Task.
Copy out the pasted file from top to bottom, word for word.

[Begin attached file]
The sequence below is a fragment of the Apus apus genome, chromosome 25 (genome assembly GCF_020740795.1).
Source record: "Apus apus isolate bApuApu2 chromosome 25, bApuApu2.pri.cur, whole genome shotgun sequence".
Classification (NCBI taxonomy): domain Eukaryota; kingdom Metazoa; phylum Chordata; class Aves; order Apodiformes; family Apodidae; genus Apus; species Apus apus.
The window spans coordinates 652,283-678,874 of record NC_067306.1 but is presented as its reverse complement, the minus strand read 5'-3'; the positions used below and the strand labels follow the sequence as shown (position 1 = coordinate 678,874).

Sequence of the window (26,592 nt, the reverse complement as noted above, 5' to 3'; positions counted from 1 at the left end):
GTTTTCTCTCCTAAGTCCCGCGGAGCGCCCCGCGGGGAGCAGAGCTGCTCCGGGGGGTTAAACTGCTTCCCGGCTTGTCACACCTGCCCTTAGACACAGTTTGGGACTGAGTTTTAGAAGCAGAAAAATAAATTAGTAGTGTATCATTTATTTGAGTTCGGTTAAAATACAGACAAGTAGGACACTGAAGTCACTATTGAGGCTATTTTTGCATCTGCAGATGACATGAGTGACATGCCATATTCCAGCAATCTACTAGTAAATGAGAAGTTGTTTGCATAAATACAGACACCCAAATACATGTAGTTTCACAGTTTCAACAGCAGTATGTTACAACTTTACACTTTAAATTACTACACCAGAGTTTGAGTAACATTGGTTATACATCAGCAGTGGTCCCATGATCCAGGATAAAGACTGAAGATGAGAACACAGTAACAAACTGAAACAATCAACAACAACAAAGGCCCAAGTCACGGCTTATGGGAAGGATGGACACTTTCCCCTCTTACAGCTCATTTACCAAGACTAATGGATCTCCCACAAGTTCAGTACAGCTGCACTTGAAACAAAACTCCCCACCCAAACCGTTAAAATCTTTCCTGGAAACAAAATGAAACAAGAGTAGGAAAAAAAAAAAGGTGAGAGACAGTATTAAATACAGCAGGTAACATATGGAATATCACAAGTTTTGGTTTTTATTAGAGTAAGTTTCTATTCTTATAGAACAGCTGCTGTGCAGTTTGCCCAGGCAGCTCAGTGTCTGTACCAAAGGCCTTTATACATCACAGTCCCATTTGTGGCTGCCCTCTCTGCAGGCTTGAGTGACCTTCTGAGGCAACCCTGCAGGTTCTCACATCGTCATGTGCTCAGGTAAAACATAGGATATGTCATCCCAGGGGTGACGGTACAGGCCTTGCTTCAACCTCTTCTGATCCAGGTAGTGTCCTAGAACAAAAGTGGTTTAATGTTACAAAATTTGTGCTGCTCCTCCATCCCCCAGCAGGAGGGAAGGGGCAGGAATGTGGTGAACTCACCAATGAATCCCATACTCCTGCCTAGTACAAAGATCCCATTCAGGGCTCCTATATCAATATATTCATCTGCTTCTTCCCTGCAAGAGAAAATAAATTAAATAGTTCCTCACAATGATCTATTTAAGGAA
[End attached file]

The sequence below is a fragment of the Apus apus genome, chromosome 25 (genome assembly GCF_020740795.1).
Source record: "Apus apus isolate bApuApu2 chromosome 25, bApuApu2.pri.cur, whole genome shotgun sequence".
Classification (NCBI taxonomy): domain Eukaryota; kingdom Metazoa; phylum Chordata; class Aves; order Apodiformes; family Apodidae; genus Apus; species Apus apus.
The window spans coordinates 652,283-678,874 of record NC_067306.1 but is presented as its reverse complement, the minus strand read 5'-3'; the positions used below and the strand labels follow the sequence as shown (position 1 = coordinate 678,874).

Sequence of the window (26,592 nt, the reverse complement as noted above, 5' to 3'; positions counted from 1 at the left end):
GTTTTCTCTCCTAAGTCCCGCGGAGCGCCCCGCGGGGAGCAGAGCTGCTCCGGGGGGTTAAACTGCTTCCCGGCTTGTCACACCTGCCCTTAGACACAGTTTGGGACTGAGTTTTAGAAGCAGAAAAATAAATTAGTAGTGTATCATTTATTTGAGTTCGGTTAAAATACAGACAAGTAGGACACTGAAGTCACTATTGAGGCTATTTTTGCATCTGCAGATGACATGAGTGACATGCCATATTCCAGCAATCTACTAGTAAATGAGAAGTTGTTTGCATAAATACAGACACCCAAATACATGTAGTTTCACAGTTTCAACAGCAGTATGTTACAACTTTACACTTTAAATTACTACACCAGAGTTTGAGTAACATTGGTTATACATCAGCAGTGGTCCCATGATCCAGGATAAAGACTGAAGATGAGAACACAGTAACAAACTGAAACAATCAACAACAACAAAGGCCCAAGTCACGGCTTATGGGAAGGATGGACACTTTCCCCTCTTACAGCTCATTTACCAAGACTAATGGATCTCCCACAAGTTCAGTACAGCTGCACTTGAAACAAAACTCCCCACCCAAACCGTTAAAATCTTTCCTGGAAACAAAATGAAACAAGAGTAGGAAAAAAAAAAAGGTGAGAGACAGTATTAAATACAGCAGGTAACATATGGAATATCACAAGTTTTGGTTTTTATTAGAGTAAGTTTCTATTCTTATAGAACAGCTGCTGTGCAGTTTGCCCAGGCAGCTCAGTGTCTGTACCAAAGGCCTTTATACATCACAGTCCCATTTGTGGCTGCCCTCTCTGCAGGCTTGAGTGACCTTCTGAGGCAACCCTGCAGGTTCTCACATCGTCATGTGCTCAGGTAAAACATAGGATATGTCATCCCAGGGGTGACGGTACAGGCCTTGCTTCAACCTCTTCTGATCCAGGTAGTGTCCTAGAACAAAAGTGGTTTAATGTTACAAAATTTGTGCTGCTCCTCCATCCCCCAGCAGGAGGGAAGGGGCAGGAATGTGGTGAACTCACCAATGAATCCCATACTCCTGCCTAGTACAAAGATCCCATTCAGGGCTCCTATATCAATATATTCATCTGCTTCTTCCCTGCAAGAGAAAATAAATTAAATAGTTCCTCACAATGATCTATTTAAGGAA